“Do not owe anyone anything, except to love one another, for the one who loves another has fulfilled the law.” – Romans 13:8
Romans 13 is one of the most poured-over and debated chapters in modern history. Here, the Apostle Paul delineates a Christian’s role and response to governing authorities. (As a church history enthusiast, I commend to you Martin Luther’s “Secular Authority: To What Extent it Should Be Obeyed.”). However, as with many passages, we get so bogged down in these discussions and legitimate differing interpretations that we miss the overall point: love.
The greatest aspect of the law is love. In fact, the Apostle Paul wrote elsewhere that the whole law is fulfilled in the one word, “love” (Gal. 5:14). Jesus affirms that the greatest commandment is to love God, and the second is to love our neighbor as ourselves (Matthew 22:35–40, Mark 12:28–34, and Luke 10:27) as he echoes the Torah (Deut. 6 and Lev. 19). While we debate and disagree over to what extent we are to obey secular authorities, there is no debate that what we owe our greatest Authority. To be a law-abiding citizen in the Kingdom of God is to love God and to love our neighbors as ourselves.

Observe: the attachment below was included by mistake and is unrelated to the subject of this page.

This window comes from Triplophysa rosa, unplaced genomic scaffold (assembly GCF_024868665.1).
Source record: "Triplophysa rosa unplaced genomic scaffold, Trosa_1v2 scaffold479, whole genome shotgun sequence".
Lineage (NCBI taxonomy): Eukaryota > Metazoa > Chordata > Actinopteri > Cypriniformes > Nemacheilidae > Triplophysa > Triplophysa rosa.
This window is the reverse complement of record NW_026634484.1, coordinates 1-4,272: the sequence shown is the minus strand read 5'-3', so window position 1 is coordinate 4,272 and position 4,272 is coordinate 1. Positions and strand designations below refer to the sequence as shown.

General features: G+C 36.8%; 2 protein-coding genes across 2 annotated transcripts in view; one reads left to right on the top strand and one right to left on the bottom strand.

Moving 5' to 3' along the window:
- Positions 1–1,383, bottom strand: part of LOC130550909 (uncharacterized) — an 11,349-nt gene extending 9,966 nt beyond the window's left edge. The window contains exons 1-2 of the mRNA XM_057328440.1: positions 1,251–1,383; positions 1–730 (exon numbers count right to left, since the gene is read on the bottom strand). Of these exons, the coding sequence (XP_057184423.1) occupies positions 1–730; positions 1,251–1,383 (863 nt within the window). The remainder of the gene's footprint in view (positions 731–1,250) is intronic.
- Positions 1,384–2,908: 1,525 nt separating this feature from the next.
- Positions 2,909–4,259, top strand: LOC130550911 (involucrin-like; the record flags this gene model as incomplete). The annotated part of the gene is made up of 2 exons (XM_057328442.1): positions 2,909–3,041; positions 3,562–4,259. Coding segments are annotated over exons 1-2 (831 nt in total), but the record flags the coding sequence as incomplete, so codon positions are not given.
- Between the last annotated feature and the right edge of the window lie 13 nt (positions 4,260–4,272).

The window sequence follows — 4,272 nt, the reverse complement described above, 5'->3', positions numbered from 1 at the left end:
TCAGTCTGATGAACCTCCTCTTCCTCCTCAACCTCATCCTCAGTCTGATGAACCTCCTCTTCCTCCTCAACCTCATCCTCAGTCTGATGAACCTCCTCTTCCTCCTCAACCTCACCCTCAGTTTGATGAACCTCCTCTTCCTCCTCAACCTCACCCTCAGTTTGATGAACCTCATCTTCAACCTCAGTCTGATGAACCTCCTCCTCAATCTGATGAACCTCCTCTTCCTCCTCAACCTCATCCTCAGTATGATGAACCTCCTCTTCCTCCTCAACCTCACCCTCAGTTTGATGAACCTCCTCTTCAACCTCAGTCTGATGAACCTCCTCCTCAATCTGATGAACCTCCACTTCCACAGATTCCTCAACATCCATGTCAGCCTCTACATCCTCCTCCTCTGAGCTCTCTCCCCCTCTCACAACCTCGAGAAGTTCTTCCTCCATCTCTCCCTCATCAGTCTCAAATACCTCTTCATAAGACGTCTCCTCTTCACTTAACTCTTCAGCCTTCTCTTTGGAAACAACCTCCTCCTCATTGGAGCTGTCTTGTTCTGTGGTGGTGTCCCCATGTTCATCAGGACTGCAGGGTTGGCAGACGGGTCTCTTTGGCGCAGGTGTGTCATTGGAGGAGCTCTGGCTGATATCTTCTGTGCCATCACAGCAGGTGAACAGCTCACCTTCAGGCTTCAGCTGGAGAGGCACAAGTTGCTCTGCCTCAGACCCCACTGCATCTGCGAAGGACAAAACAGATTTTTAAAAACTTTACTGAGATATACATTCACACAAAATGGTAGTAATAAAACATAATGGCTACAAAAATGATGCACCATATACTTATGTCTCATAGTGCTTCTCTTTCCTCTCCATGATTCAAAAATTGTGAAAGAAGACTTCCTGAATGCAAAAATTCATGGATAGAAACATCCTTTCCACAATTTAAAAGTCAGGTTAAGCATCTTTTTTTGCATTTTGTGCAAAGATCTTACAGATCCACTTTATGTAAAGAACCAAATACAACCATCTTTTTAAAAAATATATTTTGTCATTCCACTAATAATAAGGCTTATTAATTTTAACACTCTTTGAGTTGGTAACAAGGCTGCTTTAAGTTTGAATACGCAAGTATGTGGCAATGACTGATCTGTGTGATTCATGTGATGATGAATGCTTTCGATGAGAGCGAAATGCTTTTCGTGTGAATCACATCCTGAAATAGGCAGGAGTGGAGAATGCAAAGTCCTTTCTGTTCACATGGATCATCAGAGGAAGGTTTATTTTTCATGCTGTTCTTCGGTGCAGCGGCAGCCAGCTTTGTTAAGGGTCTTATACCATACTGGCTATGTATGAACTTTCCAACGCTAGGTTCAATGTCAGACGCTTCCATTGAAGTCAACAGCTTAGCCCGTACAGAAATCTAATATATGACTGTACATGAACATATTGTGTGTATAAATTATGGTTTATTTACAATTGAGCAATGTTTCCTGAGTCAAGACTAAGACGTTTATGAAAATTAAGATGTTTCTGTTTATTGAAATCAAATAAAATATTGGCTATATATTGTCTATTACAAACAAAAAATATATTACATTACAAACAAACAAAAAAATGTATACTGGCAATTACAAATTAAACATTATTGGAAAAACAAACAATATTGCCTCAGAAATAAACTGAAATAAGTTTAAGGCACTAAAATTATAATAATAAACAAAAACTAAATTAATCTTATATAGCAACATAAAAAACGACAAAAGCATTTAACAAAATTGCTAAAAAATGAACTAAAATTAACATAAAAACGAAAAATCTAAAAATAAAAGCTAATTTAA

“Father thank you for loving me, thank you for Jesus who loved me and gave Himself for me. Help me to love you above all and help me to love my neighbor. I know it is impossible to love you whom I have not seen if I do not love my neighbor whom I have seen.”